Ukraine war ‘stark reminder’ of the trials facing multilateralism

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OSCE Chairperson-in-Office Ian Borg briefed ambassadors during their annual meeting on cooperation between the UN and the regional body, which is comprised of 57 States spanning Europe, Central Asia and North America, representing one billion people.  

The Maltese Foreign Minister said OSCE countries and their societies “are confronted with an era of profound uncertainty”, given the challenging security situation in the region following more than two years of conflict in Ukraine.

Multilateralism under fire 

“Russia’s war of aggression against Ukraine not only reverberates through the dark corridors of history, but also serves as a stark reminder of the trials our multilateral system currently faces,” he said. 

Mr. Borg told the Council that the international rules-based order designed to save succeeding generations from the scourge of war is being rigorously tested in the current unprecedented times. 

Multilateral frameworks established not only to prevent the outbreak of conflict but also to nurture lasting peace are now being eroded as they strive to meet the complex demands of today’s world.  

He said these “testing times” should galvanize the international community “to move beyond support for the cause of multilateralism and commit ourselves to effective, tangible and sustainable engagement.” 

Meanwhile, the OSCE must remain anchored in the principles and commitments members agreed to 50 years ago, aimed at restoring peace and security across the region. 

End the war in Ukraine 

“Using the organization as a platform for accountability for acts in breach of these principles, this is why we must, and we will, keep Russia’s illegal war of aggression against Ukraine at the top of the agenda,” he said.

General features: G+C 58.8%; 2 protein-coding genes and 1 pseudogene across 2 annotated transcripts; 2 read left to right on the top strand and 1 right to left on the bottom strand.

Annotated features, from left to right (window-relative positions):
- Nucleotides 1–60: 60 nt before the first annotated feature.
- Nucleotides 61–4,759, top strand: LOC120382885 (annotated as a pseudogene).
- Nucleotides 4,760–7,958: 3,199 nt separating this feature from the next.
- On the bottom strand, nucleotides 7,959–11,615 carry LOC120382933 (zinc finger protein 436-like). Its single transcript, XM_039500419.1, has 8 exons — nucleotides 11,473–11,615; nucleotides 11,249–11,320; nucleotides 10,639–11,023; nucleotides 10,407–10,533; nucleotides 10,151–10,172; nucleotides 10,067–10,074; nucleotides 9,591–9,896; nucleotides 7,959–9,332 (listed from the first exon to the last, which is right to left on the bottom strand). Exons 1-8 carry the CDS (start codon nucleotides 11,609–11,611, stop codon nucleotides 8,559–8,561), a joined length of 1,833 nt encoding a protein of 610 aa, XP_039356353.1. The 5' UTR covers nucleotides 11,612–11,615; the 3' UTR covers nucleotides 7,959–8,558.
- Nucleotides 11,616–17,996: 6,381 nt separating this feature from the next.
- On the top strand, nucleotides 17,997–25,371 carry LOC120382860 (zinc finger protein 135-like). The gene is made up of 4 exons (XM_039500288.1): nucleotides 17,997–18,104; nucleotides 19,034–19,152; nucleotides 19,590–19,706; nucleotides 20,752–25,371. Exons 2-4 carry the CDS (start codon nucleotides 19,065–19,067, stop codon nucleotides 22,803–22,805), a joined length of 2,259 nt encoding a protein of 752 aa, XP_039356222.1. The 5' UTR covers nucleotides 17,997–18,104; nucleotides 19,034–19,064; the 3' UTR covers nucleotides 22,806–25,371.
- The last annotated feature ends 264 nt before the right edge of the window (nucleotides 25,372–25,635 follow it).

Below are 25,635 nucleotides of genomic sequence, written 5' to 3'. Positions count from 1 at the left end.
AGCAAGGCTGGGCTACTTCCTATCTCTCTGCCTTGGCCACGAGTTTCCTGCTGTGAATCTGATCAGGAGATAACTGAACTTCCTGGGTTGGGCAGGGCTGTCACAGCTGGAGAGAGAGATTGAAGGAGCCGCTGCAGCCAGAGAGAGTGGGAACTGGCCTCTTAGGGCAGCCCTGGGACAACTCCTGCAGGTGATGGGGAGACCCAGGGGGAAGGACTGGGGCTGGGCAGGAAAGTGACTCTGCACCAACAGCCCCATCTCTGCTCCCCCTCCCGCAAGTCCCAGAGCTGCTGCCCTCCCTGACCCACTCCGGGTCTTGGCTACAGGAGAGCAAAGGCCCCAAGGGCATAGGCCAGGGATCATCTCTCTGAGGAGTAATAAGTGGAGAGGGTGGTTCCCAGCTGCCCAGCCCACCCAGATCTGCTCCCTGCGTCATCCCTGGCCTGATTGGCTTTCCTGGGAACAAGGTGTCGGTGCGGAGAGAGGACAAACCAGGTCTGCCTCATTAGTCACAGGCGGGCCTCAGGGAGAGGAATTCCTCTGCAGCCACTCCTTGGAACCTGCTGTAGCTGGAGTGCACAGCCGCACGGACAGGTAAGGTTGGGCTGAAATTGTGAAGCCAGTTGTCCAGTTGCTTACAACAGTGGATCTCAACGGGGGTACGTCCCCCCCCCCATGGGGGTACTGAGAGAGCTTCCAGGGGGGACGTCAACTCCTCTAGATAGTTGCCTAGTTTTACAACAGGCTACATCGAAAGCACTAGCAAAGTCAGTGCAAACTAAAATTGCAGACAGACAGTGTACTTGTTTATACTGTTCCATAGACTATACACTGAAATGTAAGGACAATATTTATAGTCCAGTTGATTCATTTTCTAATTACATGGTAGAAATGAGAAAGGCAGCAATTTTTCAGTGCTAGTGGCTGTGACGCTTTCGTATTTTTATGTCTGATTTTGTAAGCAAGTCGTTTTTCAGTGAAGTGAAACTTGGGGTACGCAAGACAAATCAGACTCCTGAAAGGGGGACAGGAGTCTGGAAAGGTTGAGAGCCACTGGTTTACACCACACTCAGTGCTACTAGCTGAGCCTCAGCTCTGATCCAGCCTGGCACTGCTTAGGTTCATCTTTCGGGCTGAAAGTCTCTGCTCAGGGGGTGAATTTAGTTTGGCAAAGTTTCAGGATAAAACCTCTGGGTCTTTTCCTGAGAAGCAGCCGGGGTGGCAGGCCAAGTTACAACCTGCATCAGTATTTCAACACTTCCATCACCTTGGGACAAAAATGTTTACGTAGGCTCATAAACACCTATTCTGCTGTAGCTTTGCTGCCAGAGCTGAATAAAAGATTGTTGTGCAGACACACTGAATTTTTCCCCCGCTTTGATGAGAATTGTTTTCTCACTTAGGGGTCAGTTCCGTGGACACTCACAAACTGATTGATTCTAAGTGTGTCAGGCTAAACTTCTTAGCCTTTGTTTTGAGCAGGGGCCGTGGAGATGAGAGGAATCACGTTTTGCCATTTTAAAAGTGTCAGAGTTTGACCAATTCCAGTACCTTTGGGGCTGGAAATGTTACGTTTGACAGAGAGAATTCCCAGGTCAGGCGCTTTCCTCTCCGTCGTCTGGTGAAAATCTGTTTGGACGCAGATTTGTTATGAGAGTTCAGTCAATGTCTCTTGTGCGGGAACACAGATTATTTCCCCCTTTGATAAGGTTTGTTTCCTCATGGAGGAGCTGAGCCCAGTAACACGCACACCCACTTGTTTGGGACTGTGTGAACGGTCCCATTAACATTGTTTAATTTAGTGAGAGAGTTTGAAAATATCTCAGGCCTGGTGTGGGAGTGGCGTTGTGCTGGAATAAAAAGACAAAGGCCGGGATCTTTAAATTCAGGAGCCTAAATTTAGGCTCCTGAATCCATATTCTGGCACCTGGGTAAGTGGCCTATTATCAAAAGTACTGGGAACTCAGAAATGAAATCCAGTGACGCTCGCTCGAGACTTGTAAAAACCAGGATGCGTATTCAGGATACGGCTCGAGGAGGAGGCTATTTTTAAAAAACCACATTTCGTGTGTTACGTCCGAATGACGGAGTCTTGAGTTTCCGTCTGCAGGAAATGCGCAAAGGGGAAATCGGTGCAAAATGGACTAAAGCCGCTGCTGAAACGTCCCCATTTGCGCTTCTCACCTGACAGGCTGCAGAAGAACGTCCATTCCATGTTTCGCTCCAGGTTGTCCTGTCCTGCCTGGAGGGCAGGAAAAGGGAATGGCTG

Mr. Borg visited Ukraine and saw firsthand the devastation caused by the war, which has left thousands dead and forced millions to flee their homes. While in the capital, Kyiv, he also reaffirmed the OSCE’s unwavering support for Ukraine’s sovereignty and territorial integrity, in accordance with international law.  

“The ongoing attacks must stop. This war must come to an end,” he said, while reaffirming commitment towards securing the release of three OSCE officials who have been detained in eastern Ukraine since April 2022.  

Preventing escalation, strengthening democracy  

During his tenure, Mr. Borg will also prioritize other conflicts in Nagorno-Kharabakh, Abkhazia, South Ossetia and Transnistria. 

“We aim to engage with all sides to improve the prospects for comprehensive resolution of conflicts by preventing escalation and restoring stability.”  

He also reported on recent visits to Serbia, Kosovo, and Moldova, where he underscored the OSCE’s readiness to support peace and strengthen democracy and the rule of law.  

Women, peace and security 

“We will continue leveraging our diplomatic initiatives here at the Security Council concerning the women, peace and security agenda,” he added. “Women’s agency, perspectives and capabilities are crucial for fostering meaningful dialogue, shaping more effective policies, and enhancing security.” 

Other areas of focus include strengthening the OSCE’s work on challenges in the cybersphere, addressing transnational threats, narrowing the digital divide, promoting greater collaboration on climate action, and ensuring the safety of journalists, both on and offline, with particular emphasis on the safety of women journalists. 

As Foreign Minister of Malta, which holds the presidency of the Security Council this month, Mr. Borg said he had accepted the OSCE chair because “any multilateral organization depends on the work and commitment of all its members, regardless of their size.” 



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